Your tone says more than your words

Mr. T(one)

When we start working on our presentation skills, the first place we typically start is our content; spicing up slides, inserting some safe-for-work “jokes,” adding a GIF or 10… but, when we dig deeper into effective communication techniques, we often find that content is just the tip of the iceberg. In fact, it’s often not what we say, but how we say it that impacts whether our voices are heard.

“Tone” is why it’s so easy to misinterpret text messages, why two people can take very different meanings away from the same speech, and why sarcasm doesn’t translate the same way across languages. It’s also one of the hardest things to pin down in presenting.

What is “tone,” anyway?

Put simply, tone is the way you speak to people, or “how you sound when you say words out loud.” That encompasses things like speaking volume, speed, and inflection, but also specific word choice. In many cases, the denotation (dictionary definition) of a word is different from its connotation (emotional or indirect meaning).

Loaded words like “cancel,” are one example, but even synonyms for a common word like “explain” have vastly different connotations.

Try swapping the synonyms, “clarify,” “elucidate,” “decode,” “educate you on,” into the following sentence:

“Let me quickly __explain__ our marketing strategy.”

Though in theory, these words are interchangeable, we’re guessing your coworkers would have fairly different responses to each choice.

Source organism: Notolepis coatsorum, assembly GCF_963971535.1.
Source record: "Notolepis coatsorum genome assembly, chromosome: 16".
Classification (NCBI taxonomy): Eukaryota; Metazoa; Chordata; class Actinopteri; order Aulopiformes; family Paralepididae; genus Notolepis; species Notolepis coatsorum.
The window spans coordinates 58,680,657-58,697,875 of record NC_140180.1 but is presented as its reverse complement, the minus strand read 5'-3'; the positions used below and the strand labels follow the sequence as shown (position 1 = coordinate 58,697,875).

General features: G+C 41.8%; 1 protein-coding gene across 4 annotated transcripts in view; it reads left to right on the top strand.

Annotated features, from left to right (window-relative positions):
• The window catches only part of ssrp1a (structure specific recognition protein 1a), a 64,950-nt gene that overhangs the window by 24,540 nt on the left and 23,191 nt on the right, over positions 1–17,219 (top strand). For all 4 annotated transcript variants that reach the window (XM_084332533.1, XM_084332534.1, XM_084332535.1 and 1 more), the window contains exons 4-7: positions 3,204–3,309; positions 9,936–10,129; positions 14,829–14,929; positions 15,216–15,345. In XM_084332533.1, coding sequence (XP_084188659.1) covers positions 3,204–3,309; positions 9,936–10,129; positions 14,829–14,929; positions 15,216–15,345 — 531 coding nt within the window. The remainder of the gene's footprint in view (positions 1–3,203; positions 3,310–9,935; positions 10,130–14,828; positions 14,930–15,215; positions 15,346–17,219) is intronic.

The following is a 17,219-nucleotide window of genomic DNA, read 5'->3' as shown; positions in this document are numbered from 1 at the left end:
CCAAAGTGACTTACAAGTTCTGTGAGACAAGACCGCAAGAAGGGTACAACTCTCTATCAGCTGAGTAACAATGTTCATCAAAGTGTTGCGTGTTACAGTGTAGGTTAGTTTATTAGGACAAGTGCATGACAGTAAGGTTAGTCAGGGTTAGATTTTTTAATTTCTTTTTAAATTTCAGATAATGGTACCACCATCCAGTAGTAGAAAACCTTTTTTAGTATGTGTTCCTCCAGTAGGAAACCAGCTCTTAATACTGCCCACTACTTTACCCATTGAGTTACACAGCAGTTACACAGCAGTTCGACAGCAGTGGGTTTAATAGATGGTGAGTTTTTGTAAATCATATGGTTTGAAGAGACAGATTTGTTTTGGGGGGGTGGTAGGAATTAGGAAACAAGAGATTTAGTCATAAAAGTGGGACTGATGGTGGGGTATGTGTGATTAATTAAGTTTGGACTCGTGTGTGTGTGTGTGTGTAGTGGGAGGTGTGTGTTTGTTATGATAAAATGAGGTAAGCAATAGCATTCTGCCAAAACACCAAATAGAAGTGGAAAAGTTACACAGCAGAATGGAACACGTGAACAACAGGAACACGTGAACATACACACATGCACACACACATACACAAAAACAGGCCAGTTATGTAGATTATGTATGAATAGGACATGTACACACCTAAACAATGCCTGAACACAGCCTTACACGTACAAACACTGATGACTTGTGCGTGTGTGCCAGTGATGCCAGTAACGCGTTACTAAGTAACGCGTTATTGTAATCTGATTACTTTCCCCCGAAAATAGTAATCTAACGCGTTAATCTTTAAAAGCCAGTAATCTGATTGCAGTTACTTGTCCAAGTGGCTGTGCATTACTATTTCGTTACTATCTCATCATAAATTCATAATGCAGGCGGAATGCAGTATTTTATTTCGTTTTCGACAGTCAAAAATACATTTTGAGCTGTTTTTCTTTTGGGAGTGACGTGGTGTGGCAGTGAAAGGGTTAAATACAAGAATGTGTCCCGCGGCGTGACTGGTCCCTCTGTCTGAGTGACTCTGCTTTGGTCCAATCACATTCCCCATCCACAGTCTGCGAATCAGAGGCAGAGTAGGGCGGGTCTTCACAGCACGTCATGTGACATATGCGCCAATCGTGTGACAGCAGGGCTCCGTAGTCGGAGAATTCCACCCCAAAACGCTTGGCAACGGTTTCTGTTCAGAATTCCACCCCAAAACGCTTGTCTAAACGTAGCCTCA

Audience and context are key

As you may have realized, the audience and context of your talk are huge factors in how your tone is perceived. The connotations of certain words may be different for different cultures, generations, or genders.

The same line may even land differently depending on how “warm” or “cool” your audience is (case in point: the unsettling experience of watching a sitcom without a laugh track). Before tailoring your talk, take a minute to think about who you’ll be speaking to and what your objective is (more on that next week!)

“How do I know how I sound?”

The easiest way to know how you sound is to say your words out loud. Take 30 seconds to read an email to yourself before sending or run through the first slide of your presentation — not just in your head — but out loud. You’ll likely catch everything from typos to repetitive phrasing more quickly than just reading through it.

Need to nail a specific tone for branded communications or ghostwriting? Work with your colleagues to pare down your message to 3–5 agreed-upon tone words (here are 155 tone words to get you started).

And if all of this guidance seems a little overwhelming? Stick to the basics: when it comes to tone, the most important thing is to sound like yourself.

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